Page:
- November 2017: Started a pilot for Supermart in Bengaluru with a minimum order amount of $7.72 (INR 500) and free delivery of orders above $15.45 (INR 1000)
- November 2017: Experimented with options such as ‘open-box delivery’ to verify products before acceptance and ‘doorstep returns’
- March 2018: Flipkart was said to be in the process of launching an indigenous range of consumables and fast-moving consumer goods (FMCG) under its Billion private label
- July 2018: Groceries are expected to contribute $1 Bn to Flipkart’s target of achieving a GMV of $17.6 Bn by 2020-21, say media sources
- August 2018: Grocery transactions already form 25-30% of Flipkart’s overall number of transactions in Bengaluru after the soft launch of Supermarket in November last year
- August 2018: Flipkart sets up a dedicated fulfilment centre for groceries spread across 150K square feet in Bengaluru and currently has 10,000 stock keeping units (SKUs)
- August 2018: Flipkart has also launched ‘Flipkart Supermart Select’, a private label in the staples category as it looks to expand this to other food and non-food offerings as well
The events listed above clearly highlight that, unlike its Flipkart Nearby — its grocery delivery app which was shut down less than five months after its launch — this time, Flipkart has come up with a complete strategy to sink its roots deeper into the online grocery segment.
While the time of small sized, me-too players has passed, the new online grocery market in India is all about giants with big pockets and foreign investments, including existing players such as Grofers, BigBasket, and Amazon Pantry.
Grofers is chasing big targets and focusing on important elements. Grofers, which closed FY 2018 with INR 950 Cr in sales, is chasing a revenue target of INR 2500 Cr. It plans to roll out of more than 500 SKUs for FY 2019. Here’s what it is has done/is doing to meet this target.
- Betting on an efficient delivery mechanism
- Concentrating its energy on private labels — Budget and Popular G-Brands
- Dropped fresh products from its menu last month
- Expanded its private labels to offer 250 food and non-food products to its consumers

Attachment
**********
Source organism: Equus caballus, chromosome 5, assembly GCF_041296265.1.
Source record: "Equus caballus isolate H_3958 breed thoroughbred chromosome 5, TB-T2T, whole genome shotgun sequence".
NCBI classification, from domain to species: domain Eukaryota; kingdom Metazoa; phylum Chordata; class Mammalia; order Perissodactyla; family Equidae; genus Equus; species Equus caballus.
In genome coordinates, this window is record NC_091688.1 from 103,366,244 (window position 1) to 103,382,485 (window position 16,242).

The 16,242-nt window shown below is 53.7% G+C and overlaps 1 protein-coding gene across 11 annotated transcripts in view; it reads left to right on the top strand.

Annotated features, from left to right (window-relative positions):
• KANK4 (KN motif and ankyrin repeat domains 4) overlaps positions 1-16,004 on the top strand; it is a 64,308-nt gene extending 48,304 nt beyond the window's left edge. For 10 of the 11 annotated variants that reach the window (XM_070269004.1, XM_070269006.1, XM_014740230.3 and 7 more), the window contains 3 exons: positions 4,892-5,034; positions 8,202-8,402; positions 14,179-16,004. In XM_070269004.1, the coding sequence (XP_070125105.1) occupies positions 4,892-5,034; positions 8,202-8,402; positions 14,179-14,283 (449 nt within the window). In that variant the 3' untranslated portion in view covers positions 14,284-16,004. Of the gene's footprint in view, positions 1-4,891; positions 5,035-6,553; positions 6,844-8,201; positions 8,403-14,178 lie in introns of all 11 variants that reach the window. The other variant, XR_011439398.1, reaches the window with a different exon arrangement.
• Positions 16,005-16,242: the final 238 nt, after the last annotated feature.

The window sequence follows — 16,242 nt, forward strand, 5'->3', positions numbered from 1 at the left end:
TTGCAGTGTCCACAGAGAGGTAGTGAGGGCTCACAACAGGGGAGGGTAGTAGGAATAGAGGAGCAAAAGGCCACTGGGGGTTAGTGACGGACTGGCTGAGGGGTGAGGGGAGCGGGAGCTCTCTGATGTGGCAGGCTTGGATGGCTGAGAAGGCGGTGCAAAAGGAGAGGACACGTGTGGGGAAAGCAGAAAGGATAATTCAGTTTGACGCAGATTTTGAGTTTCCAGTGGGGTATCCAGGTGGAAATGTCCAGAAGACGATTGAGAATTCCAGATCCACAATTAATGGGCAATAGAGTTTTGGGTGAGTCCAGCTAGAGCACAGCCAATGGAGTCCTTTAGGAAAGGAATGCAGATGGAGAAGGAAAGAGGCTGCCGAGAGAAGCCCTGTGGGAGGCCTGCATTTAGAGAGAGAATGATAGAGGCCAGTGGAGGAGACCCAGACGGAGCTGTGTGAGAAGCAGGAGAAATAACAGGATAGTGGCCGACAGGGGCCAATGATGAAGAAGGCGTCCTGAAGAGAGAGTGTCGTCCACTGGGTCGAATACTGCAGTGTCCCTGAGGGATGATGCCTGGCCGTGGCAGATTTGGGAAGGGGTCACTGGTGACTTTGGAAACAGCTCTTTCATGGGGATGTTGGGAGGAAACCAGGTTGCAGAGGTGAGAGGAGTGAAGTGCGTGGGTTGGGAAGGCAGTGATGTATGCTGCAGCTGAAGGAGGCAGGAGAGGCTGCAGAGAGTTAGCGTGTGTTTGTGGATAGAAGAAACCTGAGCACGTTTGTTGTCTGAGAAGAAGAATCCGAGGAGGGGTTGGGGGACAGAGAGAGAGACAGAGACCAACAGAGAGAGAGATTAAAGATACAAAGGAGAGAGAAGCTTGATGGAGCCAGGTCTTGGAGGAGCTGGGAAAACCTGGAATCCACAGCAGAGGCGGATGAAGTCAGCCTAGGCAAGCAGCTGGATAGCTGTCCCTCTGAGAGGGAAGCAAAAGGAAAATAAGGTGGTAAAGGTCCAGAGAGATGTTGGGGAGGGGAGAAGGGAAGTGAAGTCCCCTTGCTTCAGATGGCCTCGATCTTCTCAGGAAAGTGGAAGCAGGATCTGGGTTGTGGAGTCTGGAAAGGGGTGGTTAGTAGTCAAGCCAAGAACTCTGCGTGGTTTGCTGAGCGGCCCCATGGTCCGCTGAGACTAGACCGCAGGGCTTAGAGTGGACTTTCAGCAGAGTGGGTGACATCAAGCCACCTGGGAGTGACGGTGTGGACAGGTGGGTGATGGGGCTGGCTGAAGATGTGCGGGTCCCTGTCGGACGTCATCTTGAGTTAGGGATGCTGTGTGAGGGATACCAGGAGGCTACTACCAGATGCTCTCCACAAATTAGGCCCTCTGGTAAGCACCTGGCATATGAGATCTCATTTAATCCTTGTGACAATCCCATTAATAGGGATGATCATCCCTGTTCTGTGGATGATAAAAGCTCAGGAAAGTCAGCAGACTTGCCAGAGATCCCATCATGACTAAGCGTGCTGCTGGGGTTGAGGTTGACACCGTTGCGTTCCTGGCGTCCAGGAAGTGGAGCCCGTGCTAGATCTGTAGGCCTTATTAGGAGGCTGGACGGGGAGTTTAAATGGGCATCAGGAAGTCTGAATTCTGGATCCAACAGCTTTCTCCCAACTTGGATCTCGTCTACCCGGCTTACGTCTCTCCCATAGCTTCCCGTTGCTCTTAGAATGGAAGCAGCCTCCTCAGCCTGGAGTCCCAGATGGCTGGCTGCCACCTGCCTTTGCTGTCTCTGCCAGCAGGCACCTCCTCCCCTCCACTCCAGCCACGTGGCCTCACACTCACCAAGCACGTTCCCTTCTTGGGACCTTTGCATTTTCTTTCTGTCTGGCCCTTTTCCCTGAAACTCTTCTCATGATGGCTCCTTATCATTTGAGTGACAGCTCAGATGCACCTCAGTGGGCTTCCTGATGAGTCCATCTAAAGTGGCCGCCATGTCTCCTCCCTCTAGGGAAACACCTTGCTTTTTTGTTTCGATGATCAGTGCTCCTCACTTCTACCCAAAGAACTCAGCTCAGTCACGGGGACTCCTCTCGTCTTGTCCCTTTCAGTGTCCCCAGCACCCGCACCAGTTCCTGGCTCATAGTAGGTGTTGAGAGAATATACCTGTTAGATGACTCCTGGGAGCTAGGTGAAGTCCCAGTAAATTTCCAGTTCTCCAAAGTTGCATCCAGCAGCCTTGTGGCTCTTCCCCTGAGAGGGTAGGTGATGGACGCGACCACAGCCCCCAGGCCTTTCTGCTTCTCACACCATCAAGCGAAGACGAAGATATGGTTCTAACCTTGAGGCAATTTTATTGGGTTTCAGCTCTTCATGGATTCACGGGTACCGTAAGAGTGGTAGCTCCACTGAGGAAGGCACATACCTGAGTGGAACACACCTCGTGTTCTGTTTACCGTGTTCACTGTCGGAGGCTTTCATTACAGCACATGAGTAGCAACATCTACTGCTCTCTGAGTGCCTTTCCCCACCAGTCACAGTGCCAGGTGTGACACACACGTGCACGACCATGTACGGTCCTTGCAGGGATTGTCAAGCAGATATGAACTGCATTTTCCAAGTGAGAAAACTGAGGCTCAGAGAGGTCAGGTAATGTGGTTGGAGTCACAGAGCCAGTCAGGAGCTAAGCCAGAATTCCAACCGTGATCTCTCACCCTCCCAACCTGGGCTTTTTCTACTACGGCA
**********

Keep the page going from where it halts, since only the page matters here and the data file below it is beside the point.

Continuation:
BigBasket seems to have a needlepoint view of its unit economics. It recorded close to $33 Mn (INR 230 Cr) in gross monthly sales, with an annual exit rate of around $435.8 Mn (INR 3K Cr) in March 2018.
With plans to touch a $1 Bn gross sales run rate by the end of FY19, BigBasket is aiming at slashing its burn rates and ensuring that its growth does not come at the expense of operational profitability. Here’s a look at BigBasket’s offerings:
- Offers 20K products from over 1K brands in 26 cities, including Bengaluru, Hyderabad, Mumbai, Pune, Chennai, and Delhi
- Offers express delivery of orders within 60 to 120 minutes
- Plans to introduce a slew of new initiatives, including an afternoon delivery slot, besides increasing the number of deliveries per person
- Has been piloting its new offline service with a separate app known as BB Instant
- Has also launched its membership programme BB Star, at INR 299 for six months
Apart from these, Amazon Pantry, Amazon Prime Now, and the Google-backed Dunzo are some of the other big players making their way into the online grocery segment in India. Then there are micro-delivery players like Milkbasket, Daily Ninja, ZopNow, Satvacart, and Godrej Nature’s Basket, which are bagging a significant share of online grocery shoppers.
According to analysts, online grocery, which is a low margin business with price fluctuations occurring on daily basis, is a tough market to crack in India. Also, with offline sabziwalas and nearby kirana stores still dominating the grocery business in India, particularly in Tier 2 and Tier 3 cites, the game becomes even tougher for online grocery players.
While discounting can’t be a viable approach for online grocery platforms in the long term in India, innovations in supply chain, customer experience, logistics, etc, could be the key to cracking this market.